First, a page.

Quarles visits SKYCTC on statewide campus tour | SKYCTC

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Quarles visits SKYCTC on statewide campus tour

Dr Quarles speaking to group from podium.

By MICHAEL J. COLLINS michael.collins@bgdailynews.com

Kentucky Community and Technical College System President Ryan Quarles stopped by Bowling Green on Tuesday during a statewide tour of Kentucky’s 16 community colleges.

Quarles visited faculty and staff at Southcentral Kentucky Community and Technical College for a forum discussing the needs across the region and future priorities as he passes 100 days as president.

“It’s important for me, especially as I start, to listen directly to the faculty and staff that are instructing our students, those that are fixing the air conditioners on our buildings, and also listen to the leadership of our local colleges,” Quarles told the Daily News.

Quarles said those he spoke to wanted “somebody in Frankfort that they know,” to which he said his previous roles as agricultural commissioner and gubernatorial candidate make him well poised for the task.

He also shared his “vision” for KCTCS, founded on three pillars: access, affordability and workforce development.

With access, Quarles hopes to “remain a school for anybody and everybody” whether they be high school dual credit students, traditional students, adult learners and even those pursuing classes through a recovery or correctional facility.

Affordability, Quarles said, is essential to ensuring the system’s place in the educational market.

“When you combine our federal and state needs-based grants, chances are the vast majority of students here at SKY do not pay sticker price,” Quarles said.

“In fact, I believe due to the leadership of (SKYCTC President Philip Neal), most Kentuckians can have a near-free if not free experience here.”

Quarles said workforce development, the final pillar, is also crucial to the system’s future.

“In Bowling Green, there are plenty of jobs and that’s great news, but we need to make sure that we have Kentuckians and workers who are well educated and trained for those jobs,” Quarles said.

“That’s where SKY plays a unique role, especially at the (Kentucky Transpark), where companies every day are utilizing our faculty and facilities to up-skill themselves for the next generation of jobs.”

With the latest General Assembly session coming to a close this week, he thanked the efforts of state lawmakers such as Sen. Mike Wilson, R-Bowling Green, for “providing the operational funds that we need to operate across the state.”

He is also thankful for the $9.2 million annual investment in the Work Ready Kentucky Scholarship Program, which offers financial aid to students seeking degrees and certifications in high-demand fields like health care and manufacturing.

Quarles said this combines well with efforts at SKYCTC. He said he was impressed to learn during his visit of several programs with nearly guaranteed job placement after graduation.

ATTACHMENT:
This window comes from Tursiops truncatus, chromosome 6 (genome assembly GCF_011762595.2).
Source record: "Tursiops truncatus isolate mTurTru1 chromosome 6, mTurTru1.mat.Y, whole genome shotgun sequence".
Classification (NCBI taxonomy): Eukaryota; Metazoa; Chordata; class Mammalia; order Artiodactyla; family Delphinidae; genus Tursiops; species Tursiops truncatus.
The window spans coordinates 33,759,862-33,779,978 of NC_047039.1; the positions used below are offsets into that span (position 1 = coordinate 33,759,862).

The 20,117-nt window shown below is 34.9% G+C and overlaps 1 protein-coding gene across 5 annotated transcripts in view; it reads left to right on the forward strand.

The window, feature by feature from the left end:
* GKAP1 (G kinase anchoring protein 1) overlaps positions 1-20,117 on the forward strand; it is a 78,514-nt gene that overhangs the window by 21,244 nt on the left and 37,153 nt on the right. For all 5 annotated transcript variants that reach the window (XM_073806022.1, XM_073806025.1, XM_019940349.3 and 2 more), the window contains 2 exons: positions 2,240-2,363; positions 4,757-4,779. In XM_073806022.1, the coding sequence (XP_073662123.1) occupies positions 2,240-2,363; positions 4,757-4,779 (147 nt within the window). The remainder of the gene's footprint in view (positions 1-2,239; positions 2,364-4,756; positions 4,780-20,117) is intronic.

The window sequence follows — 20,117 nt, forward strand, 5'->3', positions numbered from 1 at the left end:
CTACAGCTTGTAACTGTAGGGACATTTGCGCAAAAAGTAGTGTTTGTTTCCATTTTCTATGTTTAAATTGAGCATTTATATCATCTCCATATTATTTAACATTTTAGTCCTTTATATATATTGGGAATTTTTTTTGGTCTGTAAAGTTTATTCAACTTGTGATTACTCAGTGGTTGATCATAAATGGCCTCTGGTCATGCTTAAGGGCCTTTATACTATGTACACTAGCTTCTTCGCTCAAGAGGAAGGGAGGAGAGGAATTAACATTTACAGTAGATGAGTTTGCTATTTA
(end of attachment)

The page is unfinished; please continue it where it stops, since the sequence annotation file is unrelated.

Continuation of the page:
“Every health care program I saw today has a 100% or almost guaranteed job placement rate with incredible starting salaries, and some of the programs have starting bonuses of $10- or $20,000,” Quarles said.

“It is simply a different era in Kentucky than before COVID.”

There are still challenges ahead, however. Quarles said work is still underway addressing a “less than flattering” state auditor report that preceded his tenure.

That audit identified seven key issues, including that KCTCS overcharged colleges $24 million since 2018 and failed to track accumulated spending and nepotism decisions required per policy. It also found that a former general counsel had operated without a law license.

The auditor’s office recommended the system review policies, hire outside forensic accounting agencies to better track funds and return money to colleges that were overcharged.

Quarles said his office has so far addressed four of those seven findings and is on track to finish a forensic audit by October.

“It’s important that as we have hundreds of millions of dollars flow through tuition or financial grants, that we are optimizing the use of those resources,” Quarles said.

“We’re going to be including members from all 16 colleges to help us look at academic programming, our workforce development plan, budgeting (and) the fact that we need to have more students transfer to a four-year program.”

Quarles is also preparing for a projected “enrollment cliff” resulting from decreased birthrates during the 2008 recession. The effect will be fewer college-aged people seeking degrees around roughly 2025 and 2026.

He said Bowling Green will be slightly insulated from that impact due to the availability of jobs nearby, but that does not help what he called a “national narrative” that “openly questions the value of going to college.”

“Why should I go spend four or more years of my life to get a degree that has little or nothing to do with the job I’m applying for, and then be saddled with soul-crushing student loan debt that sticks with you for life?” Quarles said.

“That is not the narrative of SKY. We’re going to get you in and out, chances are somebody paid for it or most of it … and we’re going to find an employer that’s going to hire you.”